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Migratory pressure is “everybody’s problem”

Posted: Wednesday, October 30, 2019. 6:34 pm CST.

Photo courtesy U.S. State Department office

By Aaron Humes: President of the United States Donald Trump is not making many friends internationally, especially in Mexico and Central America, with his take-no-prisoners approach to halting illegal immigration through the southern border with Mexico.

The trouble is, few in Honduras, Guatemala, El Salvador and countries further south have been disillusioned by the haunting images broadcast on American television – officials insisting there is no more room in the States; camps overflowing with migrants waiting in vain for their opportunity; some floating dead in the river, or shot by police; even those rounded up in the States to be sent back to homes some never knew.

But U.S. State Department Deputy Assistant Secretary Julie Chung maintains that all must lend a hand to solve this regional problem.

“We really call upon all the countries of Central America and Mexico to do what they can to have the will to work with us in partnership to address this shared mutual concern. We have to have borders that are secured. We cannot have a rule-less, lawless movement of people and so we are working very closely. The diplomacy, the diplomatic work of the state department is to work with the governments of each of those countries, to work with NGOs and people on the ground and this is not a challenge that will go away immediately, but we certainly want to challenge and resolve this issue in the near term,” she told reporters after a visit to Belize this week.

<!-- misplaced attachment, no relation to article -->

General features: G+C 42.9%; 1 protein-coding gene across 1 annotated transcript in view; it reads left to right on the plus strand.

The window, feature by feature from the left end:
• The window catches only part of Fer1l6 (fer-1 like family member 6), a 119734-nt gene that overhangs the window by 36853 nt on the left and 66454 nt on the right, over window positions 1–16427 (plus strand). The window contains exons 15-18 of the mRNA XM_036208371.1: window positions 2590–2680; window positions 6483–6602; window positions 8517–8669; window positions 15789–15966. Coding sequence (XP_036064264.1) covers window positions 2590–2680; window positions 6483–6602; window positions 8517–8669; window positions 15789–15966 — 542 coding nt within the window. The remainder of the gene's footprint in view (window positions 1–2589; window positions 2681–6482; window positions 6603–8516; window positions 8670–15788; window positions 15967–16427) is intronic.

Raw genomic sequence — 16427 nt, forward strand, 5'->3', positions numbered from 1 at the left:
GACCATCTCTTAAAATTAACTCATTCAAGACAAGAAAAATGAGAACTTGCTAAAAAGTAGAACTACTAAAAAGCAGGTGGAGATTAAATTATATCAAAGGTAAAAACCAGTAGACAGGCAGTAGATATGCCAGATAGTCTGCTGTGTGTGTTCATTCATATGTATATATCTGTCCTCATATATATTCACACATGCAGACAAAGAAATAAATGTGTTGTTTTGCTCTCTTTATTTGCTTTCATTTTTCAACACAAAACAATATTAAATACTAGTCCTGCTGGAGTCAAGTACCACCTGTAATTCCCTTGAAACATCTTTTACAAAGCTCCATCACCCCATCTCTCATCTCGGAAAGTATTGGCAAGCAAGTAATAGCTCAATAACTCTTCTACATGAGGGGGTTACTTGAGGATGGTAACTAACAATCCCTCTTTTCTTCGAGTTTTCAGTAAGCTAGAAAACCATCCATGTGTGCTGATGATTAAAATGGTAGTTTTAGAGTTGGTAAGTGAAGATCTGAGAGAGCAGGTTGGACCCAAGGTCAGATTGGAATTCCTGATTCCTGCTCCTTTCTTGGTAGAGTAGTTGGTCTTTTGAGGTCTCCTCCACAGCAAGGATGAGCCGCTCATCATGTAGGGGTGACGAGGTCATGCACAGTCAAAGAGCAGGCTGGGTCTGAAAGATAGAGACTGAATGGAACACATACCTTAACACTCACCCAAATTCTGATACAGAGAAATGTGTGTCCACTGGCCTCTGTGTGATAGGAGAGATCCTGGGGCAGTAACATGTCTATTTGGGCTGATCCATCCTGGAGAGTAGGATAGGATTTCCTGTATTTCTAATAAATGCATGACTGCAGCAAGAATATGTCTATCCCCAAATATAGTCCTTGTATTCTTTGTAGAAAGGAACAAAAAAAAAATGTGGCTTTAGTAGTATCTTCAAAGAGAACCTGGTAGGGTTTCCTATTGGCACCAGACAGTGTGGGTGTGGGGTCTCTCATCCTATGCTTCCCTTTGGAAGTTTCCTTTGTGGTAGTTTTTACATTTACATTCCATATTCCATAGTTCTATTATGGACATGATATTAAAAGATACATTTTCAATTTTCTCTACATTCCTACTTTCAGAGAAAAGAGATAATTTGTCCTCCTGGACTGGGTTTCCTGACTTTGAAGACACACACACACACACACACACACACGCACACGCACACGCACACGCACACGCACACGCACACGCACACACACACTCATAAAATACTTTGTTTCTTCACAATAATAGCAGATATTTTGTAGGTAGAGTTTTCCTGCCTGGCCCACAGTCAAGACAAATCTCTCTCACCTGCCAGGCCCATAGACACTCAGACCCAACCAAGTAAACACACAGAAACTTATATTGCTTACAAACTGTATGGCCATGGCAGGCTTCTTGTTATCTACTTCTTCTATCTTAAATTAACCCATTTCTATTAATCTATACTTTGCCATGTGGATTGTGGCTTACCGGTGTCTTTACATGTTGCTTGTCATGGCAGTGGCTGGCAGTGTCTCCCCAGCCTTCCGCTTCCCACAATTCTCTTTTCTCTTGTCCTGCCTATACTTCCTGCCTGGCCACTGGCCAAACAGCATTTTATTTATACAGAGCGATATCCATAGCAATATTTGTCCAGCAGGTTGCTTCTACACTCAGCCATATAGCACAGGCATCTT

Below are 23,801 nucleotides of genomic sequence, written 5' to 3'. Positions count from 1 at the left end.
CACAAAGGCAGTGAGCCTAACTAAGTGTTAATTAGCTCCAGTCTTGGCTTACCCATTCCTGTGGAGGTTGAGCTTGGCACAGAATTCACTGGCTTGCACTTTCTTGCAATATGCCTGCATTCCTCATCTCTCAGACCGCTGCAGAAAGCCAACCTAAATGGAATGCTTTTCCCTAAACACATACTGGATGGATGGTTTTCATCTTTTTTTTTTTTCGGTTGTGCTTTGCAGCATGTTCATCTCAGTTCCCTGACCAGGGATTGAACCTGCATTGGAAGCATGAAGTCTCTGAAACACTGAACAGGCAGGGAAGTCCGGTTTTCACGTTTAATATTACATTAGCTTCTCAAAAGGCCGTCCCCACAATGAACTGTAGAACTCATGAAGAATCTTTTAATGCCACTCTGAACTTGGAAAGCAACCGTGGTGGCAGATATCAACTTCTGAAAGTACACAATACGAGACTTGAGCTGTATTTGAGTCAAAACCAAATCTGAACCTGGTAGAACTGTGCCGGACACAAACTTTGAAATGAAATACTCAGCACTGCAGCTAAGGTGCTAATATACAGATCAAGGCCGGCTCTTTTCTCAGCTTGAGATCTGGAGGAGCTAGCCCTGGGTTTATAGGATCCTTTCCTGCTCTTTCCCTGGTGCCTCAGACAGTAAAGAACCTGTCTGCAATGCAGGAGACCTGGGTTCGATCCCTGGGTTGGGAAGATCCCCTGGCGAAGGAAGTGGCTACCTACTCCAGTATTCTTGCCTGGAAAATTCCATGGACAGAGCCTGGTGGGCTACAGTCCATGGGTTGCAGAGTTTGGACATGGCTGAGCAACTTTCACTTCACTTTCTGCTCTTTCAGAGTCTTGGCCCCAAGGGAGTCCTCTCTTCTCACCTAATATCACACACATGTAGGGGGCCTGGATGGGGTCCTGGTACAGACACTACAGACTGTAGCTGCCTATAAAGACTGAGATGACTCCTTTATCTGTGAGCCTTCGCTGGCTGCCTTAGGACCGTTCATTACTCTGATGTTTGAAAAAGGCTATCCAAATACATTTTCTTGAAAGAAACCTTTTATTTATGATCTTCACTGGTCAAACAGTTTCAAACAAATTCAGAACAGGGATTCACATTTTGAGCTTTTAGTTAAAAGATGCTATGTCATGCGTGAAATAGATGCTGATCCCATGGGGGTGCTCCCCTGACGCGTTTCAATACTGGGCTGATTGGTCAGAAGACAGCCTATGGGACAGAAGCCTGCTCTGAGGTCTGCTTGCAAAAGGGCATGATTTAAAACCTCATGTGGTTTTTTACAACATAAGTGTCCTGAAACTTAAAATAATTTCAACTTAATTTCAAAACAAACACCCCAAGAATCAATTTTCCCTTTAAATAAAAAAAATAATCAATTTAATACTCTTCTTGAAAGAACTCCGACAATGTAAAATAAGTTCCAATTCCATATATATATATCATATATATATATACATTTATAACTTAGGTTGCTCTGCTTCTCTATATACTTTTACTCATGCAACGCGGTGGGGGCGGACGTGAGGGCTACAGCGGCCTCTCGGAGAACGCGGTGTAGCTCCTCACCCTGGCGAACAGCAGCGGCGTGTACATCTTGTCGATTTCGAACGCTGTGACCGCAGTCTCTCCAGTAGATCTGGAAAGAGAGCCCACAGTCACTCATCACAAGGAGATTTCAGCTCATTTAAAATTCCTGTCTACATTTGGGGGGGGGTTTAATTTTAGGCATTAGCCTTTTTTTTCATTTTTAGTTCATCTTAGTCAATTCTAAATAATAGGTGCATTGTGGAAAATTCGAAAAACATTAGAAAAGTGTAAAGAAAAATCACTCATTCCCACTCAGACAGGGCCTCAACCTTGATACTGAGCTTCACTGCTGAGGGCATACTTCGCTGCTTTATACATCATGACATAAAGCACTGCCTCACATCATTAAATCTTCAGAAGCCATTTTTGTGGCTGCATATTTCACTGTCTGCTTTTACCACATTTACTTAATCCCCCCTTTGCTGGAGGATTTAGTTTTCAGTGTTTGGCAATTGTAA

Chung said she had not discussed with any local officials the option of establishing a “safe third country agreement,” which the U.S. currently has with Canada (since 2004) and Guatemala (established in 2019).

Under such agreements, according to news reports, these countries are intended to host migrants seeking asylum, promising they are “safe” to live in and wait while their applications are processed. A similar program with Mexico acts in place of a formal agreement which Mexico has refused to sign. Other countries being looked at for similar arrangements include Panama, El Salvador and Honduras.


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